Next Stop 

Toronto based filmmakers Jabbari Weekes and Tichaona Tapambwa's new TV show

Jabbari Weekes is a filmmaker originally from Scarborough (Malvern specifically). His creative experience began while he was a child. He would make VHS covers on blank cases he got from the dollar store and watched action movies with his sister. Weekes was a  freelance writer and then writer-turned-Editor (2015-2019) at VICE’s now defunct music channel, Noisey. Now, he is in marketing while bettering his craft at filmmaking. Weekes met Tichaona in University of Toronto’s journalism program. He has no idea how they became good friends, but he does know Tichaona must have talked to him first.  


Tichaona Tapambwa is a filmmaker from Zimbabwe, but grew up in Flemingdon Park. He’s always been curious about the film/TV world, but his creative journey started when he went to school for journalism and realized that that was not the profession for him. Shortly after, he was accepted into the City Life Film Project (2013), a four month curriculum for emerging filmmakers and was able to work on his short film, Soul’d Out. From there, it’s been a long, fun road getting to ‘Next Stop’.

Anna Akoto - First things first, congratulations! Next Stop is now streaming on CBC Gem. How did that come into fruition? 

Jabbari: Basically, a story in two acts: Amar Wala [Executive producer of Next Stop], reached out to us when we had released BEEF and said he’d love to help us when we had more stuff out. What he didn’t know was we were already prepping for the next episode. So a short order of months later, we caught up at a party and he put us in contact with a person he knew who was looking for digital content at CBC Gem named Gave Lindo [Executive Programming, OTT].


Tichaona: We reached out and Lindo responded and said he would love to meet with us. So we went into the meeting with the intention of just introducing ourselves as new voices in the industry. But over the course of the meeting, Jabbari and I both realized that the questions being asked leaned heavily on the pitch side. Five months later, Lindo and his team confirmed this suspicion and that’s how CBC Gem came to fruition.

 

AA - Each episode, from the content to the lingo, is so authentic to the city. Tell me what the writing process was like and what conversations were had at the table.

 

Jabbari: I’d love to lie and say it was fun but, at least at the start, it wasn’t. We ached over how certain lines would sound and how to structure the episode so it didn’t run too long or too short. We all just really wanted to ensure it felt natural. And natural is really hard when you’re competing with years worth of people from here and out in the boons doing exaggerated takes on the slang here.

 

So during rehearsals we’d constantly be revising lines until it didn’t feel like a performance. With that, Jordan and Vanessa had freedom to improvise but still get to the point. This was crucial when we decided to shoot by a wind tunnel and then later, inside a hot garage with no AC.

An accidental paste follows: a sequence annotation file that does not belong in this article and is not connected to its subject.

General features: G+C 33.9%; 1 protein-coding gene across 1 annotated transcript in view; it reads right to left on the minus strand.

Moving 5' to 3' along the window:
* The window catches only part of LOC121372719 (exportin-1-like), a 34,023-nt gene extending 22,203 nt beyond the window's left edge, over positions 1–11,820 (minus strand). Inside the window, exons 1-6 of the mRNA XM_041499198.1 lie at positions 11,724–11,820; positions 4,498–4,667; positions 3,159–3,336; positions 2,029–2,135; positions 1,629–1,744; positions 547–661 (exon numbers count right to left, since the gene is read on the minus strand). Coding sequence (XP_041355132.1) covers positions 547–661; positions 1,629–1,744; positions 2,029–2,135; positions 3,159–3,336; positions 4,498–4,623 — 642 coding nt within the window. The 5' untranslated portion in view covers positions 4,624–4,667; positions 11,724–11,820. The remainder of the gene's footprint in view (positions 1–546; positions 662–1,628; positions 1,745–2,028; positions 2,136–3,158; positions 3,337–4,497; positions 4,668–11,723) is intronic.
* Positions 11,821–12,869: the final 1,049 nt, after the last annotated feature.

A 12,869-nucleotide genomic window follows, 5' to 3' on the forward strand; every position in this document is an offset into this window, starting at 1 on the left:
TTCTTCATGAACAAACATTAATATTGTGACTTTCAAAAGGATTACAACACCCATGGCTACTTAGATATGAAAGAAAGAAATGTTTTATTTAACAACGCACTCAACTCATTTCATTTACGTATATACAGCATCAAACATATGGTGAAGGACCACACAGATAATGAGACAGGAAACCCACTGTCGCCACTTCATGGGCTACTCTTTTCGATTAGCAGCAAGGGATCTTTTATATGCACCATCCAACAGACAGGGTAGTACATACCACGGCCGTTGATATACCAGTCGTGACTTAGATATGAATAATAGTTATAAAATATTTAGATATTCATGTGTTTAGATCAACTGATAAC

Tichaona: Yeah, once the actors had the base understanding of the goal in each scene they improvised their lines, gave suggestions, and made it in their tone of voice. 

 

For example, some of my favourite quotables come from ‘BEEF,’ when Vanessa & Jordan are standing on the TTC bench and yelling at each other. When she says, “you keep chattin,’ chattin’, CHAT-TING”, that is all Vanessa improvising. Same as Jordan, when he throws an added jab about Islington station patties and says, “pigeon food unnuh nyam dawg.” Those lines were in the moment but never veer off course from the next beat because the show is a fine-tuned mix of the actors' voices and our own.

 

AA - What are some beliefs or ideas you had going into creating the series that changed after the series was released? 

 

Jabbari: That no one would watch this and we’d make the very content we cringed at or fell asleep to. Perhaps, the first sentiment has changed BUT not so sure about the latter. I feel though that’s why execution means so much to us because I’m mean about stuff I don’t like. So I treat our stuff with the same rude energy. 


Tichaona: Truthfully, I’ve been so disillusioned by the creative industry at this point, I didn’t have any ideas going in. I just wanted the final product to be worth watching. 

 

AA - To my understanding, Next Stop was self-funded. Why was that the route you took?

 

Jabbari: I’m impatient. In all seriousness, that drove at least half of our decisions as far as money goes—we just didn’t want to wait. Coming out of my past jobs, it’s either a real slog to get content out because you have to convince people a thing matters OR you buck up, get creative with your lack of resources and put it out before anyone can tell you no. And hey, we wanted total control to develop our voices and make our own timelines. 


Tichaona: Also, a large part of going with the self-funded route is due to our teams unfamiliarity with the grant process for up and coming creatives. Not sure if the access has changed post-COVID but I remember getting sent Facebook invites to grant writing workshops— then immediately seeing they are full. So it’s almost like we’re all going for the same grants. So this just became the more reasonable choice and also the most fun because we got to do it on our own terms.

 

Clark Backo - The More You Read  

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